Christians are taught from conversion to be introspective. We are taught to search our hearts and our flesh for the sin that consumes us, to seek the idols in our life that displace Jesus, and to replace that evil with a character of righteousness and holiness. 2 Corinthians 13:5 says, “Examine yourselves, to see whether you are in the faith. Test yourselves. Or do you not realize this about yourselves, that Jesus Christ is in you?” Also Colossians 3:5 says “Put to death therefore what is earthly in you: sexual immorality, impurity, passion, evil desire, and covetousness, which is idolatry.”
Biblical introspection is looking first at the sin birthed within, and focusing on our response to circumstances and trials, rather than blaming or focusing on the trials and circumstances themselves. It is examining the posture of our heart, mortifying “what is earthly in you,” and rejoicing in the glories of a renewed heart. It is liberating to have that kind of perspective: no matter the circumstances, righteousness, holiness, and the glory of Jesus are just a moment of introspection away. In every occasion we have opportunity to choose righteousness as we consciously focus on responding in a truly Christian way to the things that we are personally responsible for. In so doing, the old flesh is slowly eroded away by the regenerated heart that God gifts to every believer, until the day it culminates in our perfect sanctification at eternity. This introspection is vital to the health of the Christian, and it provides a hope amidst the chaos and suffering that fallen creation heaves at us.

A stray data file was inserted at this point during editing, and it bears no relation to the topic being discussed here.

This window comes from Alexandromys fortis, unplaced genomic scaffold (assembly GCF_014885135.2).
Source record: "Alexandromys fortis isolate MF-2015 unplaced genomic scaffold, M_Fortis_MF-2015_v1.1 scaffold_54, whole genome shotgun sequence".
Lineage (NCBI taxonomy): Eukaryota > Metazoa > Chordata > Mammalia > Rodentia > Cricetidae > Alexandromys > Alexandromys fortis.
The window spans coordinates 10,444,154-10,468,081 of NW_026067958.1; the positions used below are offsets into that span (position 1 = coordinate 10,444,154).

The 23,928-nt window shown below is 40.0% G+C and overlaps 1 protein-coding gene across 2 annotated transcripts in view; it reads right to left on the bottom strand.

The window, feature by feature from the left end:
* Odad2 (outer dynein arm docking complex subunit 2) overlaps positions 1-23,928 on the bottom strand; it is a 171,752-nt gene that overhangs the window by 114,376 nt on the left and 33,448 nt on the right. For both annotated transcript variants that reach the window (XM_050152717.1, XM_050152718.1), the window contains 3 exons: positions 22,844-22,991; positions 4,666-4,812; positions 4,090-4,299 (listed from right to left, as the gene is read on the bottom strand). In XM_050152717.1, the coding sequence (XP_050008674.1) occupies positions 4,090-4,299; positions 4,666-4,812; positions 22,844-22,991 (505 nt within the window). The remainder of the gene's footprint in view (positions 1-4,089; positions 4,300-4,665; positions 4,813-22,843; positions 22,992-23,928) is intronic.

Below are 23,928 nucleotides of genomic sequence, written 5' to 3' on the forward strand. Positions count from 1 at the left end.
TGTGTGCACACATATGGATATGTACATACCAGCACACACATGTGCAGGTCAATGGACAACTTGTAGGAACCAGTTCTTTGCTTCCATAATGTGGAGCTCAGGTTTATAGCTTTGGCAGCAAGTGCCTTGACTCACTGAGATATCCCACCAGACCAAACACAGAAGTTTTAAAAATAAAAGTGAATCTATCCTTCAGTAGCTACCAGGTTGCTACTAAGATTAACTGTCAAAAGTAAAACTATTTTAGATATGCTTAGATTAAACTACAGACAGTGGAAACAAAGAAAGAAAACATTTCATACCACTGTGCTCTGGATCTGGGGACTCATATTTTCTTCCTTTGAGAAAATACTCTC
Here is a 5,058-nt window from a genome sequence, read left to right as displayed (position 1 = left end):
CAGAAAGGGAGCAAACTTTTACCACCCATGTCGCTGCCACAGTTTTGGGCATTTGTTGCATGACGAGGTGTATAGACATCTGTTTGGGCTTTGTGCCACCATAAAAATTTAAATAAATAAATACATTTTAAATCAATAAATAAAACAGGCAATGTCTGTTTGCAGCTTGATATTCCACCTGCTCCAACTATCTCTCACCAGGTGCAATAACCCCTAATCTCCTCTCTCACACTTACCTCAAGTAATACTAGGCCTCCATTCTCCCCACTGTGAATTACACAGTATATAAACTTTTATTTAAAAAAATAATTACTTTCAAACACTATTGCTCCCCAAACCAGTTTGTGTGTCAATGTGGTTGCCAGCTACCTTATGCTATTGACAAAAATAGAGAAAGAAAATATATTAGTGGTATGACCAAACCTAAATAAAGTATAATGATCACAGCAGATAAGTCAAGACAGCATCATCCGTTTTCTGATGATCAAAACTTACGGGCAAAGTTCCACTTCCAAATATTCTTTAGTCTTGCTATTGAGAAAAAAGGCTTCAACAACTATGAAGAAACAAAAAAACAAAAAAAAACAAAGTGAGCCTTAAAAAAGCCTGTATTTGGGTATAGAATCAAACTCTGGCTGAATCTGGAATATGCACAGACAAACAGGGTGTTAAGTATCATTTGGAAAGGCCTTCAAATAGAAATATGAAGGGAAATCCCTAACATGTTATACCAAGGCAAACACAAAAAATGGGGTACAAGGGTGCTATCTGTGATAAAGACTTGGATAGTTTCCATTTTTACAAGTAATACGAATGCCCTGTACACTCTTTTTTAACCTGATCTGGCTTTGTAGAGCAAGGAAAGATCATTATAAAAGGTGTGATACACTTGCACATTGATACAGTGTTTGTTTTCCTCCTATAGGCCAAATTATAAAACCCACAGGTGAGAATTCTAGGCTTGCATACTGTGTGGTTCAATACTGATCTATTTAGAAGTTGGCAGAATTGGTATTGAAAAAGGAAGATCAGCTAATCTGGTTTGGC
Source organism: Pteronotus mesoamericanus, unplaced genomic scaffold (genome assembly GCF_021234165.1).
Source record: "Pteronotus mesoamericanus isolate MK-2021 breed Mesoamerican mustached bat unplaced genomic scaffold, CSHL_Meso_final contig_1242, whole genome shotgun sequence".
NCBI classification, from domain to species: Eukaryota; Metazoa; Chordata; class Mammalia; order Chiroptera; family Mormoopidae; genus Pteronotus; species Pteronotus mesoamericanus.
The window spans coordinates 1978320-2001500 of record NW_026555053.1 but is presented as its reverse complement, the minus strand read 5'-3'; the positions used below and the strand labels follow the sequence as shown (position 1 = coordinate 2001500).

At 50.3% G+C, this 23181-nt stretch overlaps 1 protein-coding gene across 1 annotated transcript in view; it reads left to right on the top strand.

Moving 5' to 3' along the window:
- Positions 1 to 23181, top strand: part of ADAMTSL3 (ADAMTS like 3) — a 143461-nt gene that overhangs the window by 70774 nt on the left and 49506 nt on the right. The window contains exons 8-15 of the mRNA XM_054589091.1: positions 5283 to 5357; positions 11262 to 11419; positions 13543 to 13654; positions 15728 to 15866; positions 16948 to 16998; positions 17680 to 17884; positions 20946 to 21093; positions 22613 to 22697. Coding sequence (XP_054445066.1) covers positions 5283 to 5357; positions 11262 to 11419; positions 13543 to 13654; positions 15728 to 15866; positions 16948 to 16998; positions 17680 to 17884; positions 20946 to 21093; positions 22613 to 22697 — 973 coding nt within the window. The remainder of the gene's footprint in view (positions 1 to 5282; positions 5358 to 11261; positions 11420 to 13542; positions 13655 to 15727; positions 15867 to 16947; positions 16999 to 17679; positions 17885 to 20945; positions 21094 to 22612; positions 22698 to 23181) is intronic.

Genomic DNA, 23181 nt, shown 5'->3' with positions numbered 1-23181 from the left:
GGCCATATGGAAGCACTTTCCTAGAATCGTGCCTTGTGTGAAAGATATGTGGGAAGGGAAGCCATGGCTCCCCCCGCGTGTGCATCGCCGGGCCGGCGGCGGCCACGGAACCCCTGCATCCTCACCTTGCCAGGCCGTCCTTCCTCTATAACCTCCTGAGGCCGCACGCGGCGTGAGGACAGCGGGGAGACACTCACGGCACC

This introspection is something that we are responsible for. By the help of the Holy Spirit we can control our change in this area. However we should not look past the many ways in which we can experience the hurtful effect of sin as a result of things not tied to our hearts. Because we exist in a fallen creation there are many factors outside of the sinful heart and flesh that can cause suffering in a person's life: physical sickness, death of loved ones, other people sinning against you, other people sinning against other people that in some way cause you pain, mental illness, natural disasters, the list goes on and on.
The Zika virus rapidly spreading across south and Central America via mosquitos is an example of this. The pregnant mother who contracts the virus was not at fault for catching it, yet the suffering that she will feel for herself and on behalf of her child is very real. The baby boy who may be born with a genetic defect because of his mother's sickness will experience an amount of physical, social, and emotional suffering from the defect that will plague him his whole life, and there was absolutely nothing he could do about it. There are thousands and thousands of factors outside of the individual that can cause pain and suffering of all kinds. There are circumstances with which we have no control, are not responsible for, that cause pain in our lives, and thus are not a result of our own individual sinful tendencies, and no amount of introspection will account for or alleviate the suffering.